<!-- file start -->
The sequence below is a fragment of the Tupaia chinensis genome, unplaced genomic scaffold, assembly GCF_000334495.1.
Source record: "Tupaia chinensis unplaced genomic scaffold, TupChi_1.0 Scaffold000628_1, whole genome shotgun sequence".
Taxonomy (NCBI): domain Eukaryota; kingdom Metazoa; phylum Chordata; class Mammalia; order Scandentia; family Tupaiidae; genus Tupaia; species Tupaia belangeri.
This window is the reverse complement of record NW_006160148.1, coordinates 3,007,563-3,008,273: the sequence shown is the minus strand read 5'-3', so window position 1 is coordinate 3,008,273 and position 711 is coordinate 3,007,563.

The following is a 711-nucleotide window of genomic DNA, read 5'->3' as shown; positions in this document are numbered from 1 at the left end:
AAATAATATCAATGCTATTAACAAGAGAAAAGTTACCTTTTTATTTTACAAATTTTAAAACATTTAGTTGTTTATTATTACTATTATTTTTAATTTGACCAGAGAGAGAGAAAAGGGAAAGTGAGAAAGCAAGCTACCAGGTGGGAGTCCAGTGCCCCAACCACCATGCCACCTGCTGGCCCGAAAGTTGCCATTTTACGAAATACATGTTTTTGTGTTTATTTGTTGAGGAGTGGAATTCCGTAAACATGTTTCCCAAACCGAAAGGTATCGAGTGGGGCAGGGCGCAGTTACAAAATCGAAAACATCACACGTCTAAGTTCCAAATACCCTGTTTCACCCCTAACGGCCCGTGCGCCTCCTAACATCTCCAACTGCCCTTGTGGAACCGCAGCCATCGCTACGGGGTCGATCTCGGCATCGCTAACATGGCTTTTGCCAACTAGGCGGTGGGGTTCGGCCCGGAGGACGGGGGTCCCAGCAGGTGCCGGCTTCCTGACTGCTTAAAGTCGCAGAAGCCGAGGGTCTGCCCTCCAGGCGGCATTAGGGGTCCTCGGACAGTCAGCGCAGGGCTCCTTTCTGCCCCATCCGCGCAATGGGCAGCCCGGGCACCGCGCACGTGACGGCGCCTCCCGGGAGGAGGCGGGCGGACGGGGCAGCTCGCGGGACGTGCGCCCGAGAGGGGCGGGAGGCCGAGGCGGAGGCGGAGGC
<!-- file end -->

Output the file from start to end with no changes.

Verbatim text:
The sequence below is a fragment of the Tupaia chinensis genome, unplaced genomic scaffold, assembly GCF_000334495.1.
Source record: "Tupaia chinensis unplaced genomic scaffold, TupChi_1.0 Scaffold000628_1, whole genome shotgun sequence".
Taxonomy (NCBI): domain Eukaryota; kingdom Metazoa; phylum Chordata; class Mammalia; order Scandentia; family Tupaiidae; genus Tupaia; species Tupaia belangeri.
This window is the reverse complement of record NW_006160148.1, coordinates 3,007,563-3,008,273: the sequence shown is the minus strand read 5'-3', so window position 1 is coordinate 3,008,273 and position 711 is coordinate 3,007,563.

The following is a 711-nucleotide window of genomic DNA, read 5'->3' as shown; positions in this document are numbered from 1 at the left end:
AAATAATATCAATGCTATTAACAAGAGAAAAGTTACCTTTTTATTTTACAAATTTTAAAACATTTAGTTGTTTATTATTACTATTATTTTTAATTTGACCAGAGAGAGAGAAAAGGGAAAGTGAGAAAGCAAGCTACCAGGTGGGAGTCCAGTGCCCCAACCACCATGCCACCTGCTGGCCCGAAAGTTGCCATTTTACGAAATACATGTTTTTGTGTTTATTTGTTGAGGAGTGGAATTCCGTAAACATGTTTCCCAAACCGAAAGGTATCGAGTGGGGCAGGGCGCAGTTACAAAATCGAAAACATCACACGTCTAAGTTCCAAATACCCTGTTTCACCCCTAACGGCCCGTGCGCCTCCTAACATCTCCAACTGCCCTTGTGGAACCGCAGCCATCGCTACGGGGTCGATCTCGGCATCGCTAACATGGCTTTTGCCAACTAGGCGGTGGGGTTCGGCCCGGAGGACGGGGGTCCCAGCAGGTGCCGGCTTCCTGACTGCTTAAAGTCGCAGAAGCCGAGGGTCTGCCCTCCAGGCGGCATTAGGGGTCCTCGGACAGTCAGCGCAGGGCTCCTTTCTGCCCCATCCGCGCAATGGGCAGCCCGGGCACCGCGCACGTGACGGCGCCTCCCGGGAGGAGGCGGGCGGACGGGGCAGCTCGCGGGACGTGCGCCCGAGAGGGGCGGGAGGCCGAGGCGGAGGCGGAGGC